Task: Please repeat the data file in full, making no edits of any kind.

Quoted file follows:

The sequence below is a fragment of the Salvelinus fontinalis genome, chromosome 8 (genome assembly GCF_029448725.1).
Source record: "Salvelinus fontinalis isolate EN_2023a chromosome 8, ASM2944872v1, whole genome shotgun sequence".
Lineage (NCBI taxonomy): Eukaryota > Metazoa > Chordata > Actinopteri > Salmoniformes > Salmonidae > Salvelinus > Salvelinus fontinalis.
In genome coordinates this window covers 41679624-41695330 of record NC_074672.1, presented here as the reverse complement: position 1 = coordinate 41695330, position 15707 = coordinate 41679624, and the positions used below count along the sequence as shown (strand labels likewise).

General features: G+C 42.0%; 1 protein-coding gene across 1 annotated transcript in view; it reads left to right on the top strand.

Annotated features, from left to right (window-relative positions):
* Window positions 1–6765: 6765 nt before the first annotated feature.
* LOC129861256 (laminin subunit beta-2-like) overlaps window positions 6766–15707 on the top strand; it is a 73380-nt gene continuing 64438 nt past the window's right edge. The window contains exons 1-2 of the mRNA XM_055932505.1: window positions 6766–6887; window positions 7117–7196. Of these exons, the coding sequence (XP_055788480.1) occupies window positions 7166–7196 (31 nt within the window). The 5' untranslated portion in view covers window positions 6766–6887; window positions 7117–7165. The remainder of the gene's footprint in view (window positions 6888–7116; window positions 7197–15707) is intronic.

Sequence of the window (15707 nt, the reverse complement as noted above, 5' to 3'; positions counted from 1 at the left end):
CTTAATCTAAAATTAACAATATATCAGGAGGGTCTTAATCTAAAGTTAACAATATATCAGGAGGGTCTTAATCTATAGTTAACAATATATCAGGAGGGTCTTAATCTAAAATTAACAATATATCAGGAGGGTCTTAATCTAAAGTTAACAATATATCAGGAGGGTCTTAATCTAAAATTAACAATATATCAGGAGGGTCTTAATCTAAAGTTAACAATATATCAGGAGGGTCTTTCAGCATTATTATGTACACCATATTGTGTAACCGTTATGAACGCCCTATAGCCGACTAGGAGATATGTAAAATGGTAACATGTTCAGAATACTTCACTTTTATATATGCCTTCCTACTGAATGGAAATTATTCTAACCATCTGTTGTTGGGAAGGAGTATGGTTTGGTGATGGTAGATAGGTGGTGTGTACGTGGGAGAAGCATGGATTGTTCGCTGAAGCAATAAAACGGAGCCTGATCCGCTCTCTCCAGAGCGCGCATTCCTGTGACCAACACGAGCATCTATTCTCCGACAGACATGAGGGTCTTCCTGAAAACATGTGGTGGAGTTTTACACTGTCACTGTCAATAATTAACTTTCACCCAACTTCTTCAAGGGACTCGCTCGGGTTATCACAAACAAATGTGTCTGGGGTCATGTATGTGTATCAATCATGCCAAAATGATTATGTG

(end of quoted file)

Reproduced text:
The sequence below is a fragment of the Salvelinus fontinalis genome, chromosome 8 (genome assembly GCF_029448725.1).
Source record: "Salvelinus fontinalis isolate EN_2023a chromosome 8, ASM2944872v1, whole genome shotgun sequence".
Lineage (NCBI taxonomy): Eukaryota > Metazoa > Chordata > Actinopteri > Salmoniformes > Salmonidae > Salvelinus > Salvelinus fontinalis.
In genome coordinates this window covers 41679624-41695330 of record NC_074672.1, presented here as the reverse complement: position 1 = coordinate 41695330, position 15707 = coordinate 41679624, and the positions used below count along the sequence as shown (strand labels likewise).

General features: G+C 42.0%; 1 protein-coding gene across 1 annotated transcript in view; it reads left to right on the top strand.

Annotated features, from left to right (window-relative positions):
* Window positions 1–6765: 6765 nt before the first annotated feature.
* LOC129861256 (laminin subunit beta-2-like) overlaps window positions 6766–15707 on the top strand; it is a 73380-nt gene continuing 64438 nt past the window's right edge. The window contains exons 1-2 of the mRNA XM_055932505.1: window positions 6766–6887; window positions 7117–7196. Of these exons, the coding sequence (XP_055788480.1) occupies window positions 7166–7196 (31 nt within the window). The 5' untranslated portion in view covers window positions 6766–6887; window positions 7117–7165. The remainder of the gene's footprint in view (window positions 6888–7116; window positions 7197–15707) is intronic.

Sequence of the window (15707 nt, the reverse complement as noted above, 5' to 3'; positions counted from 1 at the left end):
CTTAATCTAAAATTAACAATATATCAGGAGGGTCTTAATCTAAAGTTAACAATATATCAGGAGGGTCTTAATCTATAGTTAACAATATATCAGGAGGGTCTTAATCTAAAATTAACAATATATCAGGAGGGTCTTAATCTAAAGTTAACAATATATCAGGAGGGTCTTAATCTAAAATTAACAATATATCAGGAGGGTCTTAATCTAAAGTTAACAATATATCAGGAGGGTCTTTCAGCATTATTATGTACACCATATTGTGTAACCGTTATGAACGCCCTATAGCCGACTAGGAGATATGTAAAATGGTAACATGTTCAGAATACTTCACTTTTATATATGCCTTCCTACTGAATGGAAATTATTCTAACCATCTGTTGTTGGGAAGGAGTATGGTTTGGTGATGGTAGATAGGTGGTGTGTACGTGGGAGAAGCATGGATTGTTCGCTGAAGCAATAAAACGGAGCCTGATCCGCTCTCTCCAGAGCGCGCATTCCTGTGACCAACACGAGCATCTATTCTCCGACAGACATGAGGGTCTTCCTGAAAACATGTGGTGGAGTTTTACACTGTCACTGTCAATAATTAACTTTCACCCAACTTCTTCAAGGGACTCGCTCGGGTTATCACAAACAAATGTGTCTGGGGTCATGTATGTGTATCAATCATGCCAAAATGATTATGTG